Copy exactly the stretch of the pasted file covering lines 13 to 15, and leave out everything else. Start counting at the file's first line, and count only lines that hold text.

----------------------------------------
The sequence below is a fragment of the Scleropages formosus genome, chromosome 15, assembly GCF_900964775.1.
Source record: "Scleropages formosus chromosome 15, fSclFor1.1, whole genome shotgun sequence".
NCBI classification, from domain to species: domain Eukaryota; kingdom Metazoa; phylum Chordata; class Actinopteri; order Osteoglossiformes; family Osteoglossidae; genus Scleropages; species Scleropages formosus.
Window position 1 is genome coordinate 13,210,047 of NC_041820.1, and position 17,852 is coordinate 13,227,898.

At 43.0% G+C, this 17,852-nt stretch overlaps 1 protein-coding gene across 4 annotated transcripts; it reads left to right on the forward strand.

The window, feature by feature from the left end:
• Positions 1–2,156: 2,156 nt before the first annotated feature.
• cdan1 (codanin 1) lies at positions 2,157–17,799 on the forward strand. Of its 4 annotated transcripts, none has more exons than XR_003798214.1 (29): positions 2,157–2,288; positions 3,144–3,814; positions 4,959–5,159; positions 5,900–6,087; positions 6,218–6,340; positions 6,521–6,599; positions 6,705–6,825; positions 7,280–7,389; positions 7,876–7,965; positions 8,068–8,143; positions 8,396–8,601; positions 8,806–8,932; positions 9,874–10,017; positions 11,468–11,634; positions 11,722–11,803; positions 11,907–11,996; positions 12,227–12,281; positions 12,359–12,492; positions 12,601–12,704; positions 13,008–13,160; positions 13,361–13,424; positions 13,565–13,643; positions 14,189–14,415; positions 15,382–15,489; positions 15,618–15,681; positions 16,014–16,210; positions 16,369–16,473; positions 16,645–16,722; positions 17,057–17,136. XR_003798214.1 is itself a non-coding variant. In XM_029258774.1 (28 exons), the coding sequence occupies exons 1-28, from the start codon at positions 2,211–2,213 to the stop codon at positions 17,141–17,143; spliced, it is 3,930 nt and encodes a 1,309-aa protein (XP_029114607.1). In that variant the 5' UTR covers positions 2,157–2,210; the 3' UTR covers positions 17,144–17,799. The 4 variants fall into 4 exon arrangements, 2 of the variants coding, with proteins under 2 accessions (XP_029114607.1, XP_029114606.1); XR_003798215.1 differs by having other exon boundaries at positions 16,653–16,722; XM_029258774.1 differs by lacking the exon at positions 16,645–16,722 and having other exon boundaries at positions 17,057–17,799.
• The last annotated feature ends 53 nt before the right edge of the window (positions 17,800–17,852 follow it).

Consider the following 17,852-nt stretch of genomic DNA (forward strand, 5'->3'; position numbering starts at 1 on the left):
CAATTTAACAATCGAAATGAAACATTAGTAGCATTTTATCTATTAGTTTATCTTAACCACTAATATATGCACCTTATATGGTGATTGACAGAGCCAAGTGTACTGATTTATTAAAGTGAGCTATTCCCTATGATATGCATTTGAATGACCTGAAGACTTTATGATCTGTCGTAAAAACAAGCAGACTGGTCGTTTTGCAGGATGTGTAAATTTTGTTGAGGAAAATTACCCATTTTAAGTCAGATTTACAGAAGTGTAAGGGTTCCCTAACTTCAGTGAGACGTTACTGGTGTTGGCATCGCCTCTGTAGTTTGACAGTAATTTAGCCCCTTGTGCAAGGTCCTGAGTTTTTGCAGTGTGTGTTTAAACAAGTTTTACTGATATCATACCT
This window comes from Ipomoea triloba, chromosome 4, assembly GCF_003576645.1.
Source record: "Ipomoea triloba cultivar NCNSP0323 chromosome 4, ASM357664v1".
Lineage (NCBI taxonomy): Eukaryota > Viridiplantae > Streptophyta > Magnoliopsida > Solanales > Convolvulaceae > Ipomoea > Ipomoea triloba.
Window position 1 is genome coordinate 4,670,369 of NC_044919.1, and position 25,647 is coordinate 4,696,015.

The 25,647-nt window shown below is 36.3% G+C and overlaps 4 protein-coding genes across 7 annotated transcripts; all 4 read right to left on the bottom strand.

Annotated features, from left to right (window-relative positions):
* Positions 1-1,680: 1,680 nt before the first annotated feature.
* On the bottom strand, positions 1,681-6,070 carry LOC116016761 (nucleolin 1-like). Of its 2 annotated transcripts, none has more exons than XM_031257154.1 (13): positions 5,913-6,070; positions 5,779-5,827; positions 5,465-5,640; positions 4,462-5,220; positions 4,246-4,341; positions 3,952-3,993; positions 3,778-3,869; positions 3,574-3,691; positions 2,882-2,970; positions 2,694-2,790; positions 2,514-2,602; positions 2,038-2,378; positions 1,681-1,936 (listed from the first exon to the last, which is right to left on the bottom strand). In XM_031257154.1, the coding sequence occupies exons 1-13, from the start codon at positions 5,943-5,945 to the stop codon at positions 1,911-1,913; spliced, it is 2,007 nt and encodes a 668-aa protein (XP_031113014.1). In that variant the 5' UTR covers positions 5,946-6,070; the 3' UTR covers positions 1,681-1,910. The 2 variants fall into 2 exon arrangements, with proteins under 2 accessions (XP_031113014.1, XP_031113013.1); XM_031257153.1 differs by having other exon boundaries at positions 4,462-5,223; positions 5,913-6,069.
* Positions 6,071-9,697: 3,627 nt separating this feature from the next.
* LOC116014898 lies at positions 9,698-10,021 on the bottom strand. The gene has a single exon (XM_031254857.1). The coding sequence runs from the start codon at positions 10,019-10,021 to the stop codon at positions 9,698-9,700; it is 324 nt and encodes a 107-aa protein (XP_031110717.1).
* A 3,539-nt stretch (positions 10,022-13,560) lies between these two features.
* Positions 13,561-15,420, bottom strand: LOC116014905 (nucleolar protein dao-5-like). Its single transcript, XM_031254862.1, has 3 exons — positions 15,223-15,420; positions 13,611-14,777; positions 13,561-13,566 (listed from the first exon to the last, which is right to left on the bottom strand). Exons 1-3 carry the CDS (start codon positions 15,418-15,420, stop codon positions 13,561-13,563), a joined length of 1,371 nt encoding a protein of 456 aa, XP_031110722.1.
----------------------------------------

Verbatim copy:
Source record: "Ipomoea triloba cultivar NCNSP0323 chromosome 4, ASM357664v1".
Lineage (NCBI taxonomy): Eukaryota > Viridiplantae > Streptophyta > Magnoliopsida > Solanales > Convolvulaceae > Ipomoea > Ipomoea triloba.
Window position 1 is genome coordinate 4,670,369 of NC_044919.1, and position 25,647 is coordinate 4,696,015.